The Administrative Appeals Tribunal (Tribunal) can review decisions made by officers of the Department of Immigration and Border Protection to refuse or cancel visas. The Tribunal can also review decisions relating to approval and cancellation of sponsorship and nomination.
Apart from the obvious ramifications for your existing visa, refusal or cancellation can have adverse impacts on future visa applications. You may have appeal rights.
Read our general information and document checklists in relation to these visa categories below. Contact us directly for specific advice.
What can we do for you?
With extensive experience in the litigation & review practice of the world’s largest immigration law firm, our staff are well placed to assist with all issues relating to visa refusals and cancellations, including: appeals to the Tribunal, responding to notices of intention to cancel, merits review and judicial review.
Usually a decision to refuse a visa is reviewable if:
- the visa can be granted while the person (visa applicant) is in the migration zone;
- the person applied for the visa while in the migration zone;
- the refusal decision was not made when the person was in immigration clearance or had been refused immigration clearance and had not subsequently been immigration clearance;
- for those temporary visas for which it is a criterion for visa grant that the person be sponsored by an approved sponsor:
- the person is sponsored by an approved sponsor at the time the application to review the decision to refuse to grant the visa is made or
- an application for review of a decision not to approve the sponsor is made, but, at the time the application to review the decision to refuse to grant the visa is made, review of the sponsorship decision is pending
However, offshore applicants can also have visa refsuals reviewed if:
- the visa is one which cannot be granted while the visa applicant is in the migration zone; and
- the visa applicant, as required by a criterion for the visa, was sponsored or nominated by:
- an Australian citizen or
- a company or partnership operating in the migration zone or
- the holder of a permanent visa or
- a New Zealand citizen who holds a special category visa (SCV).
Cancellation decisions also have differing review rights depending on whether or not an applicant is onshore or offshore. Please speak to your immigration specialist as soon as possible to determine your review rights.
Strict time limits apply to applications relating to decisions about visas made by the Department of Immigration and Border Protection.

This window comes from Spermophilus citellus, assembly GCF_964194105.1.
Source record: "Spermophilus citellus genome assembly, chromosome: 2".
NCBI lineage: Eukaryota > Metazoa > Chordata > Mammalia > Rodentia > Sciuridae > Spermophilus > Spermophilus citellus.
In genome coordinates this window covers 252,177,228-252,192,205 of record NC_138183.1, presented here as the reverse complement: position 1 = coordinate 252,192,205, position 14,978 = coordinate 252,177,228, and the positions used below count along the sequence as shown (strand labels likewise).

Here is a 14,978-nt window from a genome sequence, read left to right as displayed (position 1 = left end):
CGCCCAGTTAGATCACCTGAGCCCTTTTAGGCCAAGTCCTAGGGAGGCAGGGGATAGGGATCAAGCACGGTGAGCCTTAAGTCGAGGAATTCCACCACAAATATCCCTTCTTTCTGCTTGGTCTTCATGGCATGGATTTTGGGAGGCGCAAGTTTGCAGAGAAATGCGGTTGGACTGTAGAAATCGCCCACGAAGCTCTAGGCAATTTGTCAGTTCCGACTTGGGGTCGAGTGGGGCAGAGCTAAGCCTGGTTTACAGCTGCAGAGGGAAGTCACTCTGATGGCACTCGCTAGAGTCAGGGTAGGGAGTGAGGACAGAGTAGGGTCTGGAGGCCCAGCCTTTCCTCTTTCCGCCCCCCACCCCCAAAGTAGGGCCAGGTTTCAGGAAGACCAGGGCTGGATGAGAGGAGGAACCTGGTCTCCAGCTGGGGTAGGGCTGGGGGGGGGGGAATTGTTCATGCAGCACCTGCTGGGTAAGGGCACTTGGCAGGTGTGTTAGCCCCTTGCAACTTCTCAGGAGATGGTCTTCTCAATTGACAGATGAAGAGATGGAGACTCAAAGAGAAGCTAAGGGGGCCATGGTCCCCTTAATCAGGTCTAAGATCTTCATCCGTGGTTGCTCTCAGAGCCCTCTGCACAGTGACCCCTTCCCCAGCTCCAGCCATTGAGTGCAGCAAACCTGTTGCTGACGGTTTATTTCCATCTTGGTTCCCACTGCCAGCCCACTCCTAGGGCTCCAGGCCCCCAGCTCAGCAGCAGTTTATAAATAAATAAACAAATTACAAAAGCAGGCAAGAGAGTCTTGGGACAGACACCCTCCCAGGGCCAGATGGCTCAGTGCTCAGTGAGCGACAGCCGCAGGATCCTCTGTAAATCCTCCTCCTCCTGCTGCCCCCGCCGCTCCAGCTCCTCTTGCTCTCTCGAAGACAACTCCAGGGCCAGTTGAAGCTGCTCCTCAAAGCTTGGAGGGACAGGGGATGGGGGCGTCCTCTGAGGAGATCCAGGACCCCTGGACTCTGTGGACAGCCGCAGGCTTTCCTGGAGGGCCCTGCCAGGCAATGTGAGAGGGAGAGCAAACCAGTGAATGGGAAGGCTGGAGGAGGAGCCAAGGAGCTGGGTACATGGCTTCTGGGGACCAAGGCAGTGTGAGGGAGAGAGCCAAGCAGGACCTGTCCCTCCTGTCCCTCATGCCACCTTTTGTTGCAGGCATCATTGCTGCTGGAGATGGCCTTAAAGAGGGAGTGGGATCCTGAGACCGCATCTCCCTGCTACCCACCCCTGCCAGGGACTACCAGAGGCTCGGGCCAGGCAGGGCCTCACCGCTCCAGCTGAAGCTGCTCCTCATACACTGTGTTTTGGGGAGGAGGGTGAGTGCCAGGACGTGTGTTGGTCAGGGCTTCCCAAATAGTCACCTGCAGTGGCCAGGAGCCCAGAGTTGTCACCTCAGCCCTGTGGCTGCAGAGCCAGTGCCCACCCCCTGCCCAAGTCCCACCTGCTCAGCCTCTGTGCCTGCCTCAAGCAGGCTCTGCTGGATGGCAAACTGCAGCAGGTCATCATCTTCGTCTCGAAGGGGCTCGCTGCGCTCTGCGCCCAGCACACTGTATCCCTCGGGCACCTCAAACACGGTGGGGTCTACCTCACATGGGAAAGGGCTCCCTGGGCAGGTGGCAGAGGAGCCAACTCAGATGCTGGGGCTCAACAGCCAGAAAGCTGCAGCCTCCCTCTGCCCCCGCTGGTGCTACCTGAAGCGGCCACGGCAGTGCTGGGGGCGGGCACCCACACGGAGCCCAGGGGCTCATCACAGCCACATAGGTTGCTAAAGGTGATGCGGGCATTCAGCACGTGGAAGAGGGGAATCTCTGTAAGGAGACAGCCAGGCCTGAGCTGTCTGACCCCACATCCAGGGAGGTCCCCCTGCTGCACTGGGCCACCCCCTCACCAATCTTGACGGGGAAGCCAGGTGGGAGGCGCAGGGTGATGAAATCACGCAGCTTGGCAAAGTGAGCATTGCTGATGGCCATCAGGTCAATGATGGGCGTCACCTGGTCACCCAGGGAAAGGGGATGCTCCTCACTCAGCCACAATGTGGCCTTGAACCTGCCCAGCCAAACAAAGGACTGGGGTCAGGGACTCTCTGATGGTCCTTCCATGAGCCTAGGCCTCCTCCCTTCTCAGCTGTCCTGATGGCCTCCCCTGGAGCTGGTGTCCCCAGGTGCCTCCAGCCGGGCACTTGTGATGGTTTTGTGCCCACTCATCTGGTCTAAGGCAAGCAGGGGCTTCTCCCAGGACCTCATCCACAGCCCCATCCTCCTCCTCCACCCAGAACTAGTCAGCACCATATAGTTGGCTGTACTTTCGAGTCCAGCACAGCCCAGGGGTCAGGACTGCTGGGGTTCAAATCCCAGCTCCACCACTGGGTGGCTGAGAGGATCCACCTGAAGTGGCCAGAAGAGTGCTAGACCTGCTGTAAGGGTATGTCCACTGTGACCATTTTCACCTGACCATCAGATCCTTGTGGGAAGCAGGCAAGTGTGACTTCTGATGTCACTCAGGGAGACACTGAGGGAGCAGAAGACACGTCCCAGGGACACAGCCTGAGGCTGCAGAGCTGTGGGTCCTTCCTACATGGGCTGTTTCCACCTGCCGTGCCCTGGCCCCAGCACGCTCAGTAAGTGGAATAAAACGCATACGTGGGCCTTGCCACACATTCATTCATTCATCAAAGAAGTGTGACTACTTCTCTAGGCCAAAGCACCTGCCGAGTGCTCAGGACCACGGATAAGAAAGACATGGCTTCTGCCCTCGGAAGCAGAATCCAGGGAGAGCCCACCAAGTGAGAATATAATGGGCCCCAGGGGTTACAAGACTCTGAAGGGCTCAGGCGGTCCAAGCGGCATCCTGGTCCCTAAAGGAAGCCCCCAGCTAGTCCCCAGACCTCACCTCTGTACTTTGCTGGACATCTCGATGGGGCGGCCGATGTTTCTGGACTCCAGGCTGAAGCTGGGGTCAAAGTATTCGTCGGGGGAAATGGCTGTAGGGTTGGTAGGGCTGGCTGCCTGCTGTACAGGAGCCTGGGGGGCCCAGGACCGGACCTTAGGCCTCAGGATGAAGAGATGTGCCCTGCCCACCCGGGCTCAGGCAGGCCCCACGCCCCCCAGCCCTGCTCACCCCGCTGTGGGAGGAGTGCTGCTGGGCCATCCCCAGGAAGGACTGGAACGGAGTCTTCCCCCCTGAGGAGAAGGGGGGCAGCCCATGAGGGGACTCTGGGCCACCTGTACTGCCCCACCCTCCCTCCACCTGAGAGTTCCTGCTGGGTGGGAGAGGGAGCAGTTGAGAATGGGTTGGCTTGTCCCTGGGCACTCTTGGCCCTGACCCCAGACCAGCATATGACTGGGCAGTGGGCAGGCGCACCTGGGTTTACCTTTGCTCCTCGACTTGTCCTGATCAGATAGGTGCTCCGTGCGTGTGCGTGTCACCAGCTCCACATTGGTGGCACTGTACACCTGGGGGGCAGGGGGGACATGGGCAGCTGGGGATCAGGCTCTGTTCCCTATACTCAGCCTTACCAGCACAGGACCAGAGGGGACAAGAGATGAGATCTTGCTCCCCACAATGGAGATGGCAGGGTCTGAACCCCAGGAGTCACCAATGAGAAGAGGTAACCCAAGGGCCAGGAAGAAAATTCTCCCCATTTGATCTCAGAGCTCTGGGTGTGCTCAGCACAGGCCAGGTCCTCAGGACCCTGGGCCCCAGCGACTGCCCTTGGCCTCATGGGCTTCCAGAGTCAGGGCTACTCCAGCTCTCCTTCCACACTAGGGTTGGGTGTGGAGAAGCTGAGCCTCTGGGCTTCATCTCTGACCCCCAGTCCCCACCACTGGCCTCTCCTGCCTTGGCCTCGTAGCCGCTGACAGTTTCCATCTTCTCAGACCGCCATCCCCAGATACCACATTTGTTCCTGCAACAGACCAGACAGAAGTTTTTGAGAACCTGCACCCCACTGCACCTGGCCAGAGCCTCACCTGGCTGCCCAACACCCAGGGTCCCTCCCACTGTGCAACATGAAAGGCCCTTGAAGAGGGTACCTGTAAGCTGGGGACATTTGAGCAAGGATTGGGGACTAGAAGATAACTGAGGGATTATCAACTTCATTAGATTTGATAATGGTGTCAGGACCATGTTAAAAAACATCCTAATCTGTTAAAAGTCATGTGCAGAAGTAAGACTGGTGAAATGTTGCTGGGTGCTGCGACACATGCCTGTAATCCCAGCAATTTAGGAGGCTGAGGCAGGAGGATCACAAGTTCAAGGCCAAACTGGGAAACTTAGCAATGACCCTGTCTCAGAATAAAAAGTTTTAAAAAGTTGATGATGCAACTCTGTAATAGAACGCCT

The time limit for making an application to the Tribunal is usually 21 days after you receive the decision you want to review. However, for some decisions it can be longer (up to 70 days) and for others it is shorter.
For example, decisions to refuse to grant, or to cancel, a visa under section 501 of the Migration Act 1958, where the decision relates to a person in Australia, must be made within 9 days after the day on which you are taken to have been notified of the decision.
Speak to a specialist immigration practitioner as soon as you have received a decision to ensure that you do not miss out on your review opportunity.
In most cases, the application for review can be made online through the Administrative Appeals Tribunal website. When making the application you should include:
- a copy of the decision;
- a copy of your identity documents; and
- any relevant submissions.
Speak to us about preparing the relevant submissions.
An application fee of A$1,731 is payable in all cases, except when applying for review of a bridging visa decision (including any related decision to require a security bond) that resulted in a person being placed in immigration detention.
You are entitled to pay a reduced fee of $100 in the following circumstances:
- you have been granted legal aid for your application
- you hold a health care card, a pensioner concession card, a Commonwealth seniors health card or any other card issued by the Commonwealth that certifies entitlement to Commonwealth health concessions
- you are in prison or lawfully detained in a public institution
- you are under 18 years of age,
- you are receiving youth allowance, Austudy or ABSTUDY.
When the Tribunal makes a decision on a review, with the exception of some oral decisions, a written statement of the decision and reasons is prepared and provided to you and the Department of Immigration and Border Protection. The decision can be:
- The Tribunal may affirm the decision under review and decided that the decision under review should not be changed. The effect of this is that the decision remains in force. Speak to us at this stage to determine your prospects of judicial review.
- The Tribunal may set aside the decision under review, and require that the decision should be changed. The Tribunal may replace (substitute) the decision with a new decision.
- If the Tribunal remits the decision under review, it has decided that the decision should be reconsidered. The effect of this is that the department is required to reconsider the application having regard to any directions made by the Tribunal.
- If the Tribunal decides that they have no jurisdiction to review the decision, they have decided that they have no power to review the delegate’s decision.
Consultation & Assessment
Engagement & Document Request
We offer a simple step by step process to prepare and lodge your application. Following our initial consultation you will have a complete advice setting out a tailored fee schedule, procedure, and timeline.
We have strict service deliverables between each stage to ensure that you can have complete control over your schedule.
Speak to our team directly to determine the timeline for an individual in your circumstances.